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The Naked Tour, part 2

"Me and Scott Jurek"So after getting lost in the woods for a bit,  (see part 1). I was not particularly in a good mood to say the least. Me and hubby got changed into some fresh clothes and started walking over to Lipinski Hall, where the talk about “Born to Run” was going to take place.

Chris Mcdougall’s speech was a basic synopsis of the book with a few jokes thrown in. Then his running coach from the book stood up to speak, he had an interesting take on how to raise a child to enjoy barefoot running. I was especially touched when he got teary eyed talking about his daughter

By far the best speaker of the night was Scott Jurek. For those of you who do not know, Scott Jurek, is an Ultra running champion.  He showed us slides on all of the beautiful places he has raced.  He had raced an ultra in the Alps, spanning 3 countries in one run. The most challenging race had been a  race in France, where he ran the same 1 mile loop of road for 24 hours straight and won! His last speaking point of the night really touched my heart, because I believe it not only speaks about racing but life as well. Mr. Jurek has had some tough spots he has had to get himself through during races, like during the Badwater ultra marathon in Death Valley, where temperatures can reach over 130 degrees, and the race is 135 miles long! He told us his “secrets” to getting out of tough situations:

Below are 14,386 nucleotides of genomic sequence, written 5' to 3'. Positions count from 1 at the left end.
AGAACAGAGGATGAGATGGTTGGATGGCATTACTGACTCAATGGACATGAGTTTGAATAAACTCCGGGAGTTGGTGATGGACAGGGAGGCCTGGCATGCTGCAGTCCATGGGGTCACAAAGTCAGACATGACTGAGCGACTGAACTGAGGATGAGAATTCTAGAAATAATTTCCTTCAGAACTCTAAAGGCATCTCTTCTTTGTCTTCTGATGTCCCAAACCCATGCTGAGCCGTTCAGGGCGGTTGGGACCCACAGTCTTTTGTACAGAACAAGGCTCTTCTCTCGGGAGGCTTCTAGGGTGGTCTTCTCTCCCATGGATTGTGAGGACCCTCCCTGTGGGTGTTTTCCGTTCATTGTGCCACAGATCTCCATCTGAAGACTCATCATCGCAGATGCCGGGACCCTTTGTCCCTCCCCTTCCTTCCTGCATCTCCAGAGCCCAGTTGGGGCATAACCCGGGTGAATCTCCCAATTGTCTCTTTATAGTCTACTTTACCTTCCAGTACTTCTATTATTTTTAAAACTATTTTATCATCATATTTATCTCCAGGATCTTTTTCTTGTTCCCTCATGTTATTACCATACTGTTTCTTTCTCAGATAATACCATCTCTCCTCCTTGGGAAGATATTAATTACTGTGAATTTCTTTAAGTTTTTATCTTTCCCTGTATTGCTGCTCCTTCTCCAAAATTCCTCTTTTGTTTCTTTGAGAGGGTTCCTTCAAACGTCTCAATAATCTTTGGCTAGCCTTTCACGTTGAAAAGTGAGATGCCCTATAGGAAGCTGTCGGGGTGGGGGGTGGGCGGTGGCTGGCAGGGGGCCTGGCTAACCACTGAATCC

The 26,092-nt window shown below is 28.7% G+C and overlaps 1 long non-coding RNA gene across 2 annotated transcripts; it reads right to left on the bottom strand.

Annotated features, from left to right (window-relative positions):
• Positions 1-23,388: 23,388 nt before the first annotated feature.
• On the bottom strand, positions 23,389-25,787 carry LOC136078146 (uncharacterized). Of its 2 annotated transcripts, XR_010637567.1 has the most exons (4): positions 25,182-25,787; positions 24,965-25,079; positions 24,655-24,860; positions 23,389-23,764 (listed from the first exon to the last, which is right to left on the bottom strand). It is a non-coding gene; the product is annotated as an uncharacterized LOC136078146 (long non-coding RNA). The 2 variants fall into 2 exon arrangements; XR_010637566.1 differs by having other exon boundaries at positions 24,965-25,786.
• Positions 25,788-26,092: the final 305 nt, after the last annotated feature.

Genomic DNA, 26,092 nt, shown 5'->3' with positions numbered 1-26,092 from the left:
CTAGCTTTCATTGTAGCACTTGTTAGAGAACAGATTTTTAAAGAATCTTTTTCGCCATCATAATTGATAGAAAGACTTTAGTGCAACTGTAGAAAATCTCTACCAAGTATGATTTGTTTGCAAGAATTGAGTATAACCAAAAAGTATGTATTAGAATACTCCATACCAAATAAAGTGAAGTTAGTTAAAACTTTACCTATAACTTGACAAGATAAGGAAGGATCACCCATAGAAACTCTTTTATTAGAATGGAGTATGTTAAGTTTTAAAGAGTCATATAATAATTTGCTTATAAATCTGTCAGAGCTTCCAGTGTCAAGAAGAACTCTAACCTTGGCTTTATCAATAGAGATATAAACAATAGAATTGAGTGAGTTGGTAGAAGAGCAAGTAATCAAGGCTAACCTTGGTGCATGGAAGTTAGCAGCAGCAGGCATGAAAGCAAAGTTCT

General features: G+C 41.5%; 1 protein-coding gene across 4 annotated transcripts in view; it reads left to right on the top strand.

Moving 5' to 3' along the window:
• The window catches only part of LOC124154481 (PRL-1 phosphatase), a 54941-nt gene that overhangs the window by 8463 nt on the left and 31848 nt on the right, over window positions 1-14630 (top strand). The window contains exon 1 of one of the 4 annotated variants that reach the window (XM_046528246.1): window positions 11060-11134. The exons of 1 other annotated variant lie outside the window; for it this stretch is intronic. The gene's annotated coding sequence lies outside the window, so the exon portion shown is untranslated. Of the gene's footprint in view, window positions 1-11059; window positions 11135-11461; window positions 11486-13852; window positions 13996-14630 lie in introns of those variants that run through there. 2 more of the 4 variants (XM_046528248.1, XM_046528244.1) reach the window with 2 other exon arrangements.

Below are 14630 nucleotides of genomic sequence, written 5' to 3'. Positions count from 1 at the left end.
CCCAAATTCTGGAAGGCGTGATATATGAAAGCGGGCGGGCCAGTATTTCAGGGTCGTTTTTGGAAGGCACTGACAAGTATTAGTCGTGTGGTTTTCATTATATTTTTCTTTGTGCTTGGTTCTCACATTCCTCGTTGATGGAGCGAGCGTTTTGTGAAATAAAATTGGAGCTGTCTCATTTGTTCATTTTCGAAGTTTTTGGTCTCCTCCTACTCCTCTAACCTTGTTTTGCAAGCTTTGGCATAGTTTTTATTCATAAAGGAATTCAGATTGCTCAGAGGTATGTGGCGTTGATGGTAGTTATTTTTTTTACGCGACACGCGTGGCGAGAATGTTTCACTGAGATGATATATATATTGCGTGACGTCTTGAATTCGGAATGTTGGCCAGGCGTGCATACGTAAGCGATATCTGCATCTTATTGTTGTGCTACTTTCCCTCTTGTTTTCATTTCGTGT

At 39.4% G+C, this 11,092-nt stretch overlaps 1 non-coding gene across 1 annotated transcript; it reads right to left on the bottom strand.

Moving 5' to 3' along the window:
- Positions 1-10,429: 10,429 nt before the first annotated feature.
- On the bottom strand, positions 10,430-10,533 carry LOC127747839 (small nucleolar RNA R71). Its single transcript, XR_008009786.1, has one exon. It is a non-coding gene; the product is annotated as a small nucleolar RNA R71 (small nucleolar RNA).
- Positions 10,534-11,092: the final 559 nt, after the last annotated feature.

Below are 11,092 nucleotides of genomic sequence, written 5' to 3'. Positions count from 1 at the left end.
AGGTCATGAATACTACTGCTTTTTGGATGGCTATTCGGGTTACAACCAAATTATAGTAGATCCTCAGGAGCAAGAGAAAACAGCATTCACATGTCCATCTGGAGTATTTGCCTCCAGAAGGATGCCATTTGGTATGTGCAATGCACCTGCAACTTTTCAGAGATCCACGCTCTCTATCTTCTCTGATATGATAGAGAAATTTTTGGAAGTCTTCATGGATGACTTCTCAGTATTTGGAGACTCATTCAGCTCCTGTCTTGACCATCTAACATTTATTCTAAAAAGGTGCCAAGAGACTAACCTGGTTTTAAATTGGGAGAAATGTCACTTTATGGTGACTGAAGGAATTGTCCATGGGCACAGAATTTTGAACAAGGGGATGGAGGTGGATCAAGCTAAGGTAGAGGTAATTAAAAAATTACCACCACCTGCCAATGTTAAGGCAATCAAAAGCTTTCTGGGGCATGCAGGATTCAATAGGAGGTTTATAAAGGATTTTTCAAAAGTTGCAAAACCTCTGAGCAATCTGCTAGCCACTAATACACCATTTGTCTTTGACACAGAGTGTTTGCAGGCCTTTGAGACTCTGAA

1. If something goes wrong, let yourself have the negative emotion. example: you run out of water on a run, let yourself get angry. Be cathartic about it and release the negative emotion.

2. Only allow yourself a few minutes in the emotion, and then start planning a way through your problem. example: you ran out of water, maybe you can refill your bottle in a stream a mile up ahead.

3. If the problems seems to big, break it down into smaller pieces that are easier to deal with. example: you have 20 miles to run for race training, break it up in your head into 4, 5 mile chunks, and only imagine yourself getting through that one chunk, aka take things one day at a time.